AFED #53: Anastasia (US, 1957); Dir. Anatole Litvak

In Hollywood the truth is always inconvenient. Facts become mutable, actual persons are delineated into caricatures and around it all is erected the scaffolding of a narrative arc, implying subtexts and relationships which never existed.

Take Anastasia; inspired by the case of Anna Anderson, the mentally ill Polish woman who claimed to be Anastasia, the youngest daughter of Czar Nicholas II that allegedly escaped death when Bolsheviks murdered the rest of the Russian royal family in 1918. Although the veracity of Anderson's story couldn't be completely dismissed until 2008, when Anastasia's remains were finally discovered, even in 1957 it had unravelled to the point of becoming laughable.

But not according to the account given here, in which the amnesiac Anderson (Ingrid Bergman) is discovered by General Bounine (Yul Brynner), a former white Russian officer who has been seeking out a suitable Anastasia in order to get a slice of the £10m deposited by the Romanovs in a London bank account.

To add to the enigma it seems Anderson possesses not only a resemblance but also uncanny knowledge of life in the Russian court. With Bounine's careful tutoring she soon beguiles the exiled Russian aristocrats in Paris, before they head to Denmark to meet Anastasia's closest surviving relative, her grandmother the Dowager Empress Maria Feodorovna (Helen Hayes). After initial cynicism the Empress finally meets and accepts her only for Anderson/Anastasia to give up her new found glory to be with Bounine.

None of which ever happened. The character of Bounine was inspired by Gleb Botkin, the son of the Czar's former physician who had known Anastasia and championed Anderson's cause, although there doesn't appear to have been any love affair between them. There were in fact numerous imposters who claimed to be Anastasia or other dead members of the Romanov clan, one point that the film does make clear.

But enough of all this, you say. Isn't the job of the cinema to romance us with stories that seduce our imagination? Who cares how accurate it is?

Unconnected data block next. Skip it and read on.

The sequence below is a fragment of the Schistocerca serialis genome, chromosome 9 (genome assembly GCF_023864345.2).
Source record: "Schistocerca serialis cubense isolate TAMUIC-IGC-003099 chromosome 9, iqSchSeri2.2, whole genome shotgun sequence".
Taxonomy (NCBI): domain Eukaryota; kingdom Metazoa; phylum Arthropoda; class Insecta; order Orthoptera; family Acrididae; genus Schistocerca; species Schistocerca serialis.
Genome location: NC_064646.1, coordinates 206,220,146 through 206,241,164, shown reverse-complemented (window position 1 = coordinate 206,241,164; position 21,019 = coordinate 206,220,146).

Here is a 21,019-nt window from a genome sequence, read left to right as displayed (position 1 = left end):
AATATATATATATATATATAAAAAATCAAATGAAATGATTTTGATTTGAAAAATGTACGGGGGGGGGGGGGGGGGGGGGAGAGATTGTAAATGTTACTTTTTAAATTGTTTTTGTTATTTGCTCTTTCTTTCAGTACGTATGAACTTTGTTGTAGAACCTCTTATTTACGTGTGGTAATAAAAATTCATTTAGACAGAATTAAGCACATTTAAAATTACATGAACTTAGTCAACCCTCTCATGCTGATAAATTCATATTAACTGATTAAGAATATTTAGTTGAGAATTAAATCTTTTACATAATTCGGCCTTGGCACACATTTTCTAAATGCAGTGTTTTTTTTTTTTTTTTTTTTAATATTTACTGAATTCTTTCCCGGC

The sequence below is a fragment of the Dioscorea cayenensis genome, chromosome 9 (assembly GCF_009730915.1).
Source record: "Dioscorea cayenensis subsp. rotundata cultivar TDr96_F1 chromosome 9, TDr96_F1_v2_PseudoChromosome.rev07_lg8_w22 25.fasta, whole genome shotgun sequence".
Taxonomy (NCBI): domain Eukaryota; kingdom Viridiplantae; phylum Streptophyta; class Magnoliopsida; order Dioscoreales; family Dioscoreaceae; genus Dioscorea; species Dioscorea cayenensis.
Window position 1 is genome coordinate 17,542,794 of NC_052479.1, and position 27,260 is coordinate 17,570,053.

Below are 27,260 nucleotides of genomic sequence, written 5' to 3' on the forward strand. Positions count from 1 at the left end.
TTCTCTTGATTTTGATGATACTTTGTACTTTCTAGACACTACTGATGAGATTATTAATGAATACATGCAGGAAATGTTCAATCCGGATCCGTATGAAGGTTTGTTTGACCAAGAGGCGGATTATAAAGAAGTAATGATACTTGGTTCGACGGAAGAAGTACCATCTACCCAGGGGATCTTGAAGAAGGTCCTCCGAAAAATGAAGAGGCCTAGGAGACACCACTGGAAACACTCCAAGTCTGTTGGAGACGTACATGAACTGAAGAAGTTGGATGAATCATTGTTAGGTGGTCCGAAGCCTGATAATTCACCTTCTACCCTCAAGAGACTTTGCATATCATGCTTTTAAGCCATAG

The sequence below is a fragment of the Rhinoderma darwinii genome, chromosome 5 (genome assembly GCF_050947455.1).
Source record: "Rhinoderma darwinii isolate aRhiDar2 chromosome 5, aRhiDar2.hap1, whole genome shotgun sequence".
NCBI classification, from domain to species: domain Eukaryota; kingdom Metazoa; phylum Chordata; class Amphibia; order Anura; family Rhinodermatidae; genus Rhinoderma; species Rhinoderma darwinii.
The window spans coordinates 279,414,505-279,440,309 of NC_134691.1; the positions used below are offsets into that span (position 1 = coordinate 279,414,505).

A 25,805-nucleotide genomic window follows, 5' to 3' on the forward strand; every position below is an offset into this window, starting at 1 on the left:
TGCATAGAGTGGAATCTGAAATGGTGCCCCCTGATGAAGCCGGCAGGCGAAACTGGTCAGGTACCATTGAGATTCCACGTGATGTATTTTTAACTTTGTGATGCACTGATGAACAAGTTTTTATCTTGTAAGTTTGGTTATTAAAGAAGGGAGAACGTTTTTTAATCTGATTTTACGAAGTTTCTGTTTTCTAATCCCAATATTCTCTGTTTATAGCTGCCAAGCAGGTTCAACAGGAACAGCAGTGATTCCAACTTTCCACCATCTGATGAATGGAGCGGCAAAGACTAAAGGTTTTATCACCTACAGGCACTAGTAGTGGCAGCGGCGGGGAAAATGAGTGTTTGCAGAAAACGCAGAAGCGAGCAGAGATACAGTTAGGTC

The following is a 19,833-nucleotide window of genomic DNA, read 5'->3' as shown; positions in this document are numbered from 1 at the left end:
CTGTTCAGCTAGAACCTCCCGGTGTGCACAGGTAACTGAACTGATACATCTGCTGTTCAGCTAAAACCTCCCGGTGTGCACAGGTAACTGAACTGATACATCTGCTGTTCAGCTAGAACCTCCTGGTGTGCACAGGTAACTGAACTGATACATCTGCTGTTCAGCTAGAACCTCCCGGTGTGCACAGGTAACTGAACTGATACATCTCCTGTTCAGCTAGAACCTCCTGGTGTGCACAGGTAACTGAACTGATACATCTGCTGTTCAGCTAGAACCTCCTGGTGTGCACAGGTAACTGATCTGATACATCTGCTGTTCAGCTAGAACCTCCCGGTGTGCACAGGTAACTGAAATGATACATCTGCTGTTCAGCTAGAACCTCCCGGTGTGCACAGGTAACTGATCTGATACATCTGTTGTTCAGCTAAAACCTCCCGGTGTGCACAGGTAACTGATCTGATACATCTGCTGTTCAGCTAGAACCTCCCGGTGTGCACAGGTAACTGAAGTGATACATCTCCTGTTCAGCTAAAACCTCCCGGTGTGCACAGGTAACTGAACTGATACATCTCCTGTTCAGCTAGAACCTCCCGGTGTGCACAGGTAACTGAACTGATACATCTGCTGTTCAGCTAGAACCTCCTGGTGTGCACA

Just as this is a tale played against a backdrop of regal splendor, so too the lavish art direction and CinemaScope camerawork belong to the declining grandeur of the old Hollywood. To modern sensibilities it's perhaps too opulent and superficial for its own good, where human drama is deficient and the allusions to Russian culture (references are thrown in to Stanislavsky and Chekhov for no good reason) could cause cringing.

Yet for Ingrid Bergman, in her first Hollywood role for seven years after scandalously absconding with Roberto Rossellini, it represented a popular and critical rehabilitation. She won a Best Actress Oscar for her portrayal, but although it's a capable and occasionally touching performance of a troubled woman, sentiment must have played a bigger part. Yul Brynner struts magnetically as only he could, but the love we're supposed to infer has been simmering between their characters is implied too casually.

The irony is that subsequent adaptations of the story appear to have taken this, not historical fact, as their principal model. While here there remains ambiguity as to whether Anderson is Anastasia, by the time of an animated version in 1997 she had unequivocally become the Romanov princess. Bizarre that an episode less than a century old can be transformed into a fairytale.


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